We also employ a newsroom staffed by hundreds of full-time editors, writers and reporters. But while our staff writers have deadlines and commitments, as well as specific assignments, our bloggers can post as frequently or infrequently as they like -- and write about whatever they like, whenever they like, or not at all. On top of that, they can crosspost their work on their own sites or elsewhere -- they own the rights to their work and can repurpose it in any way they choose.
People blog on HuffPost for free for the same reason they go on cable TV shows every night for free: either because they are passionate about their ideas or because they have something to promote and want exposure to large and multiple audiences. Our bloggers are repeatedly invited on TV to discuss their posts and have received everything from paid speech opportunities and book deals to a TV show. As Glynnis MacNicol describes it on Business Insider: "What Arianna was providing was a place for writers to advertise their wares -- a sort of classified for wannabe writers, except unlike the classifieds, she wasn't charging."
Bottom line: the vast majority of our bloggers are thrilled to contribute -- and we're thrilled to have them. Indeed, we are inundated with requests from people who want to use our platform. People are looking to join the party, not go home early.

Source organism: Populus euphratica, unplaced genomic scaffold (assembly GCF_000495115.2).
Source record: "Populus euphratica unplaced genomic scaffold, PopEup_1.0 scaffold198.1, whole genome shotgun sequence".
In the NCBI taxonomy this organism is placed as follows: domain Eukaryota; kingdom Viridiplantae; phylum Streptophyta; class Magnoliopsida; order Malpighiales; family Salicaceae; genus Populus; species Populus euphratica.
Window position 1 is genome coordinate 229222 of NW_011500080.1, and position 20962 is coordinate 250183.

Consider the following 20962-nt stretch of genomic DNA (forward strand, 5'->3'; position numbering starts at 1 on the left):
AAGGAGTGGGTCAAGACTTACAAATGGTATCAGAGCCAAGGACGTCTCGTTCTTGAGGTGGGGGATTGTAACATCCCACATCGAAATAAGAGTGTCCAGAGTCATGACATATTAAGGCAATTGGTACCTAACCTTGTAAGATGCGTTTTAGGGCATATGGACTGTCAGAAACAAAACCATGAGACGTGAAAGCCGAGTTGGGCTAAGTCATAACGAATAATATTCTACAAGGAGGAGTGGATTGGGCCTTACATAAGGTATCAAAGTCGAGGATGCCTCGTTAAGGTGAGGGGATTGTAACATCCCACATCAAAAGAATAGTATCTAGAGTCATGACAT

The key point that the lawsuit completely ignores (or perhaps fails to understand) is how new media, new technologies, and the linked economy have changed the game, enabling millions of people to shift their focus from passive observation to active participation -- from couch potato to self-expression. Writing blogs, sending tweets, updating your Facebook page, editing photos, uploading videos, and making music are options made possible by new technologies.
The same people who never question why someone would sit on a couch and watch TV for eight hours straight can't understand why someone would find it rewarding to weigh in on the issues -- great and small -- that interest them. For free. They don't understand the people who contribute to Wikipedia for free, who maintain their own blogs for free, who tweet for free, who constantly refresh and update their Facebook pages for free, and who want to help tell the stories of what is happening in their lives and in their communities... for free.
Free content -- shared by people who want to connect, share their passions, and have their opinions heard -- fuels much of what appears on Facebook, Twitter, Tumblr, Yelp, Foursquare, TripAdvisor, Flickr, and YouTube. As John Hrvatska, a commenter on the New York Times, wrote of the Tasini suit, "So, does this mean when YouTube was sold to Google that all the people who posted videos on YouTube should have been compensated?" (And Mr. Hrvatska no doubt contributed that original and well-reasoned thought without any expectation he'd be paid for it. He just wanted to weigh in.)